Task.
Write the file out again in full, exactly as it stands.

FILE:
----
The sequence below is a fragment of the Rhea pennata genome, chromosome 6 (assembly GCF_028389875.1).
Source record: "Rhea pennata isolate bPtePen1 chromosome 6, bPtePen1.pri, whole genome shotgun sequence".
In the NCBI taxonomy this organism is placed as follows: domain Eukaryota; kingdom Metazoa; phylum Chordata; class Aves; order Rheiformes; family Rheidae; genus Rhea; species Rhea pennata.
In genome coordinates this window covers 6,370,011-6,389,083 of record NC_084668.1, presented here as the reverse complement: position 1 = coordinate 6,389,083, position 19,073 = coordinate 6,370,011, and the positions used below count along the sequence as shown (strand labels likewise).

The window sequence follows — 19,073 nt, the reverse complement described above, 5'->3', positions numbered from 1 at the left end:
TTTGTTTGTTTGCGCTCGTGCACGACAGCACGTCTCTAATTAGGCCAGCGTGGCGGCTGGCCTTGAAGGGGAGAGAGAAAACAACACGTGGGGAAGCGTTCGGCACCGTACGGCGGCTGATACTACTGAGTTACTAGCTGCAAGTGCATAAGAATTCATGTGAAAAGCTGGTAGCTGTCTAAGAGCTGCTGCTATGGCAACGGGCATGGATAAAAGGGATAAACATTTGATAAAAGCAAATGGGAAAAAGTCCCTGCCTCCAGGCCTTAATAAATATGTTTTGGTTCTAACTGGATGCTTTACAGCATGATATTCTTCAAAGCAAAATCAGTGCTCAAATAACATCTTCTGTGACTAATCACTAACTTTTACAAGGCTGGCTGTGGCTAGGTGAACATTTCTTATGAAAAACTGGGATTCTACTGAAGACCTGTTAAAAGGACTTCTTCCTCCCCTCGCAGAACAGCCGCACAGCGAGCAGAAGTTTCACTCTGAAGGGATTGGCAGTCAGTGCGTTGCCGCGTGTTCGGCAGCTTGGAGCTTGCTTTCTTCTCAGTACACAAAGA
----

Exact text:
The sequence below is a fragment of the Rhea pennata genome, chromosome 6 (assembly GCF_028389875.1).
Source record: "Rhea pennata isolate bPtePen1 chromosome 6, bPtePen1.pri, whole genome shotgun sequence".
In the NCBI taxonomy this organism is placed as follows: domain Eukaryota; kingdom Metazoa; phylum Chordata; class Aves; order Rheiformes; family Rheidae; genus Rhea; species Rhea pennata.
In genome coordinates this window covers 6,370,011-6,389,083 of record NC_084668.1, presented here as the reverse complement: position 1 = coordinate 6,389,083, position 19,073 = coordinate 6,370,011, and the positions used below count along the sequence as shown (strand labels likewise).

The window sequence follows — 19,073 nt, the reverse complement described above, 5'->3', positions numbered from 1 at the left end:
TTTGTTTGTTTGCGCTCGTGCACGACAGCACGTCTCTAATTAGGCCAGCGTGGCGGCTGGCCTTGAAGGGGAGAGAGAAAACAACACGTGGGGAAGCGTTCGGCACCGTACGGCGGCTGATACTACTGAGTTACTAGCTGCAAGTGCATAAGAATTCATGTGAAAAGCTGGTAGCTGTCTAAGAGCTGCTGCTATGGCAACGGGCATGGATAAAAGGGATAAACATTTGATAAAAGCAAATGGGAAAAAGTCCCTGCCTCCAGGCCTTAATAAATATGTTTTGGTTCTAACTGGATGCTTTACAGCATGATATTCTTCAAAGCAAAATCAGTGCTCAAATAACATCTTCTGTGACTAATCACTAACTTTTACAAGGCTGGCTGTGGCTAGGTGAACATTTCTTATGAAAAACTGGGATTCTACTGAAGACCTGTTAAAAGGACTTCTTCCTCCCCTCGCAGAACAGCCGCACAGCGAGCAGAAGTTTCACTCTGAAGGGATTGGCAGTCAGTGCGTTGCCGCGTGTTCGGCAGCTTGGAGCTTGCTTTCTTCTCAGTACACAAAGA